Plaintiff must show that the anticipated testimony of each inmate he desires to call as a witness will substantially further resolution of the case, which as stated in the Second Scheduling Order, requires showing the inmate is willing to testify and has actual knowledge of relevant facts. (Doc. 137, pp. 2-4.) This can be shown by filing a declaration, either by Plaintiff or the prospective witness, that is “specific about the incident, when and where it occurred, who was present, and how the prospective witness happened to be in a position to see or hear what occurred at the time it occurred.” (Id., pp. 3-4.) Though Plaintiff submitted a declaration with his motion, it does not comply with the above requirements and fails to show any of his desired witnesses have first-hand knowledge of the events at issue in this case. (Doc. 146, pp. 2-8.)

         In his declaration, Plaintiff states generally that he believes that all fifty-eight “witnesses have actual first-hand knowledge of relevant facts” and that if asked, “they would testify voluntarily.” (Id., p. 2.)[1] However, Plaintiff then indicates that he has not spoken to them to ascertain whether they are willing to testify voluntarily. (Id.) Plaintiff indicates that the first six inmates he lists have sued Hall, Lee, and/or Tucker in prior actions and Plaintiff gives the case name, number, and a brief description of the allegations in those inmates' prior lawsuits. (Id., pp. 2-4.) Plaintiff desires to call one of the inmates to testify that DAG Diana Esquivel was sanctioned in another action for “submitting a declaration which the judge said was ‘demonstrably false.'” (Id., p. 4.) Plaintiff desires to call the remaining fifty-one inmates as witnesses based on their having filed prior actions in which DAG Diana Esquivel represented prison personnel which gave DAG Esquivel “opportunity to present perjured declarations to the court” and “opportunity to suborn perjured testimony in open court” when a number of those cases went to trial. (Id., pp. 5-8.) Plaintiff desires to call these inmates as witnesses to support his “argument to the jury that Esquivel knowingly suborned perjurious (sic) testimony from Defendant Hall (and perhaps the other Defendants), as the declaration Hall submitted proves she intends to win this case by coaching Hall to lie.” (Id., p. 5.) None of this shows that Plaintiff's desired witnesses saw him suffer his injuries, saw his injuries or saw his interactions with any of the three remaining Defendants. Thus, Plaintiff's motion must be denied because he fails to show that any of his prospective witnesses have actual knowledge of relevant facts (i.e. the events which Plaintiff alleged that stated a cognizable claim for deliberate indifference to his serious medical needs) to be allowed to attend and testify at the trial of this action.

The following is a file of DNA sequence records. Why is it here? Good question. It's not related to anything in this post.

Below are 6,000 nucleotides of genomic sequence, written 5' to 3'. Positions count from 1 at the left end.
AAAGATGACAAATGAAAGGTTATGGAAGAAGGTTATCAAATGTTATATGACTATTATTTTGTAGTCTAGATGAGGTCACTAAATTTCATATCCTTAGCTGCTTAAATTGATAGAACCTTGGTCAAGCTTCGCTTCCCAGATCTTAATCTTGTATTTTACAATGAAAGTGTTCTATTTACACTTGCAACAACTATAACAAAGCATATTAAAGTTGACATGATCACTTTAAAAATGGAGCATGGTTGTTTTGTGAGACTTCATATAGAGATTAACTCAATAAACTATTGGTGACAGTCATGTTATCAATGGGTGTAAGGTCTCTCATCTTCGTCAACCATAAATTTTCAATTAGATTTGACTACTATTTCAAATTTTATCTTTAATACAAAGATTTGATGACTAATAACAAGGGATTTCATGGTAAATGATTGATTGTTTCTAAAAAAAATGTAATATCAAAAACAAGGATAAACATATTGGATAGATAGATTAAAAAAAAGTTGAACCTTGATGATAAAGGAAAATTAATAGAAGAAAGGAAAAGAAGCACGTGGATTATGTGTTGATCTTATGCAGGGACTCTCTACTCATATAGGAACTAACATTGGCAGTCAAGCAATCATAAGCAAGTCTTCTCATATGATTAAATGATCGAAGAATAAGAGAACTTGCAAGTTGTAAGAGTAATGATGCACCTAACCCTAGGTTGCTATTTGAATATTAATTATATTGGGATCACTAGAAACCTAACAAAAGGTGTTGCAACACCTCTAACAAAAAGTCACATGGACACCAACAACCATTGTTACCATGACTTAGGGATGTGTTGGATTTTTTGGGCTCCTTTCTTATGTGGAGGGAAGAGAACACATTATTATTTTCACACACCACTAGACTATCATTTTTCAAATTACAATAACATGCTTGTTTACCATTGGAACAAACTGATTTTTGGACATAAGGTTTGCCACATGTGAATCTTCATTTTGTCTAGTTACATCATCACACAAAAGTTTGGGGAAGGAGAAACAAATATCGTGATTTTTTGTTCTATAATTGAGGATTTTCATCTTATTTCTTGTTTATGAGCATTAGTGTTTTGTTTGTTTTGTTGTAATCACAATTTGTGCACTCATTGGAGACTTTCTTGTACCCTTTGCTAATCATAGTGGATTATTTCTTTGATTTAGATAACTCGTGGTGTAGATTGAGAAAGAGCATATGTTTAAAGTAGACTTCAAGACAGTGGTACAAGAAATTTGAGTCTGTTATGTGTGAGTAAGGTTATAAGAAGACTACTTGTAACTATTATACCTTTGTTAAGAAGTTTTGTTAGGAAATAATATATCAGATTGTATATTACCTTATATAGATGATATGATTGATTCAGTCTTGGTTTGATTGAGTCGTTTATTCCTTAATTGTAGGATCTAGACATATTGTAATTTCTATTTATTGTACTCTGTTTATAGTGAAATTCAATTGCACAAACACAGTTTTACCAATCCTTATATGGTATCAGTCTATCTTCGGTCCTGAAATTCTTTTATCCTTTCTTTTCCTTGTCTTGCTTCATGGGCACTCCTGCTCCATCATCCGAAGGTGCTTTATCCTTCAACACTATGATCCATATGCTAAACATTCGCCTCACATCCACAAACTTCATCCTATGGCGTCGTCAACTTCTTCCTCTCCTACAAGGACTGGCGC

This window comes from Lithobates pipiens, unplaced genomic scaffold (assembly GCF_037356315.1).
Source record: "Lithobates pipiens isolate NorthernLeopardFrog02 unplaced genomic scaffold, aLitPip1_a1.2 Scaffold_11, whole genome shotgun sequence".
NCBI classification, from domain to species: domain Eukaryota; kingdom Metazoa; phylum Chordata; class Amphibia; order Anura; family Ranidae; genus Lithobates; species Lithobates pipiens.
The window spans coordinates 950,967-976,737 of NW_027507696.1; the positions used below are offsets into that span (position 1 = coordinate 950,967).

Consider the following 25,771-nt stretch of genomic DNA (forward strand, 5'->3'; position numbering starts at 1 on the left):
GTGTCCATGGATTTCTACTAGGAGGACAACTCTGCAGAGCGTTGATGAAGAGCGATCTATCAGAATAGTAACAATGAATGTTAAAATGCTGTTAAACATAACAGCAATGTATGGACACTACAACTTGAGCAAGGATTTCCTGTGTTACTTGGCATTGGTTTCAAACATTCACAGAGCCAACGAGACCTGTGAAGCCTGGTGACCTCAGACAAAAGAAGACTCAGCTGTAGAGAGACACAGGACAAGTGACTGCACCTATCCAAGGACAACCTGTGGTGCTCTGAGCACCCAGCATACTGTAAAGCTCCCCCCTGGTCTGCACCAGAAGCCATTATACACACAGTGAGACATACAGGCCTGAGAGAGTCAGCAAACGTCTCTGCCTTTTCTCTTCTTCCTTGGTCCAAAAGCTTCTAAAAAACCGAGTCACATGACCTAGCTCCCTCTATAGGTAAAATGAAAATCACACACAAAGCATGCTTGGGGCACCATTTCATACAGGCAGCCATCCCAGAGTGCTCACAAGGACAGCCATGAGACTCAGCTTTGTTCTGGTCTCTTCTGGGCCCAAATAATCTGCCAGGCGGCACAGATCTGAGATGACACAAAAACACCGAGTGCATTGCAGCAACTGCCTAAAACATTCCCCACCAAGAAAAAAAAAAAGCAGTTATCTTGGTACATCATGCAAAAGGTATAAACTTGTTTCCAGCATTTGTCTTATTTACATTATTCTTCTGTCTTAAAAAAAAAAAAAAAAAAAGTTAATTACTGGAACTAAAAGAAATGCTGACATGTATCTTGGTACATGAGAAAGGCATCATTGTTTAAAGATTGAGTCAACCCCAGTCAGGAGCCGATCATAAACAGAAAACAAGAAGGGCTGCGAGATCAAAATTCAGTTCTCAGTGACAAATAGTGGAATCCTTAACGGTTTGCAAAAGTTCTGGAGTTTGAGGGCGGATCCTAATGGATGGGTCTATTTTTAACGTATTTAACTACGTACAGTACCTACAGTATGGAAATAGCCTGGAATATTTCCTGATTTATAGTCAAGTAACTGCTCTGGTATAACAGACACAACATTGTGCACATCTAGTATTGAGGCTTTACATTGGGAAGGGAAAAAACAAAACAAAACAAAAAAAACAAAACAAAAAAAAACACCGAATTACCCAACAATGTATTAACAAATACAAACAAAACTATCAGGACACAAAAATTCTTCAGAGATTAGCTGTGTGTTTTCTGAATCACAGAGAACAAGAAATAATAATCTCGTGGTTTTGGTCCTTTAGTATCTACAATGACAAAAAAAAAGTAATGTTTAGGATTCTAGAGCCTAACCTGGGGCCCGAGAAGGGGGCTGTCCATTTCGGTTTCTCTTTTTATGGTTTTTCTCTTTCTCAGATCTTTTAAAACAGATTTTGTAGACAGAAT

Further, Plaintiff seeks to call the above witnesses to prove Defendants' and/or defense counsel's nefarious motive or character. As correctly stated in Defendants' opposition, [2] the Federal Rules of Evidence prohibit testimony for these purposes as inadmissible, irrelevant, a waste of time, and unduly prejudicial. Fed.R.Evd. 401, 403, 404. Rule 404(b) specifically prohibits evidence of other wrongs or acts to prove “the character of a person in order to show action in conformity therewith, ” but allows admission for other purposes, such as “proof of motive, opportunity, intent, preparation, plan, knowledge, identity, or absence of mistake or accident.” To be probative of something other than character, such evidence must: (1) prove a material element of the misconduct alleged; (2) show similarity between the prior and alleged conduct; (3) suffice to support a finding that the defendant committed the other act; and (4) not be too remote in time. United States v. Johnson, 132 F.3d 1279, 1282 (9th Cir. 1997). Plaintiff fails to show a basis for calling his desired witnesses other than to prove their conforming acts (i.e. character), which Rule 404(b) expressly prohibits. Thus, Plaintiff's motion must also be denied since the testimony he desires to illicit from the fifty-eight witnesses he identifies is not admissible under the Federal Rules of Evidence.

         III. Order

         Based on the foregoing, the Court ORDERS that Plaintiff's motion for attendance of incarcerated witnesses at the trial of this ...